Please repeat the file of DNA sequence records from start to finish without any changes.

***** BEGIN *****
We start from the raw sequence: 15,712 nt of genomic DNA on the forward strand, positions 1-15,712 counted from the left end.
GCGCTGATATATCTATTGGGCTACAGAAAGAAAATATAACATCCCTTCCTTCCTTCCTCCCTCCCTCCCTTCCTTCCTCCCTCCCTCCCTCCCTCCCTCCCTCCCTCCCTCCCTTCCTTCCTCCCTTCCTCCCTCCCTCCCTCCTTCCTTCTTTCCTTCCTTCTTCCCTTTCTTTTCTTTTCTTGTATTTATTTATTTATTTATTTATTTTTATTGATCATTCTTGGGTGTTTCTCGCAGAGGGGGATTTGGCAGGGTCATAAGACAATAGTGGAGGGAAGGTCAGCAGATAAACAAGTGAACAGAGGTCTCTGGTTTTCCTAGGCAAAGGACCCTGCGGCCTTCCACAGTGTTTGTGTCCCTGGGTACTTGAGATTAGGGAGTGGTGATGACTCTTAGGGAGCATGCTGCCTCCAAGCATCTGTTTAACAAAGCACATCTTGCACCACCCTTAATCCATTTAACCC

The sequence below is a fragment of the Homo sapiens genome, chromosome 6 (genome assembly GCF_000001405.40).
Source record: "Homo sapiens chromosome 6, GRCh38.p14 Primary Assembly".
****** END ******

We start from the raw sequence: 15,712 nt of genomic DNA on the forward strand, positions 1-15,712 counted from the left end.
GCGCTGATATATCTATTGGGCTACAGAAAGAAAATATAACATCCCTTCCTTCCTTCCTCCCTCCCTCCCTTCCTTCCTCCCTCCCTCCCTCCCTCCCTCCCTCCCTCCCTCCCTTCCTTCCTCCCTTCCTCCCTCCCTCCCTCCTTCCTTCTTTCCTTCCTTCTTCCCTTTCTTTTCTTTTCTTGTATTTATTTATTTATTTATTTATTTTTATTGATCATTCTTGGGTGTTTCTCGCAGAGGGGGATTTGGCAGGGTCATAAGACAATAGTGGAGGGAAGGTCAGCAGATAAACAAGTGAACAGAGGTCTCTGGTTTTCCTAGGCAAAGGACCCTGCGGCCTTCCACAGTGTTTGTGTCCCTGGGTACTTGAGATTAGGGAGTGGTGATGACTCTTAGGGAGCATGCTGCCTCCAAGCATCTGTTTAACAAAGCACATCTTGCACCACCCTTAATCCATTTAACCC

The sequence below is a fragment of the Homo sapiens genome, chromosome 6 (genome assembly GCF_000001405.40).
Source record: "Homo sapiens chromosome 6, GRCh38.p14 Primary Assembly".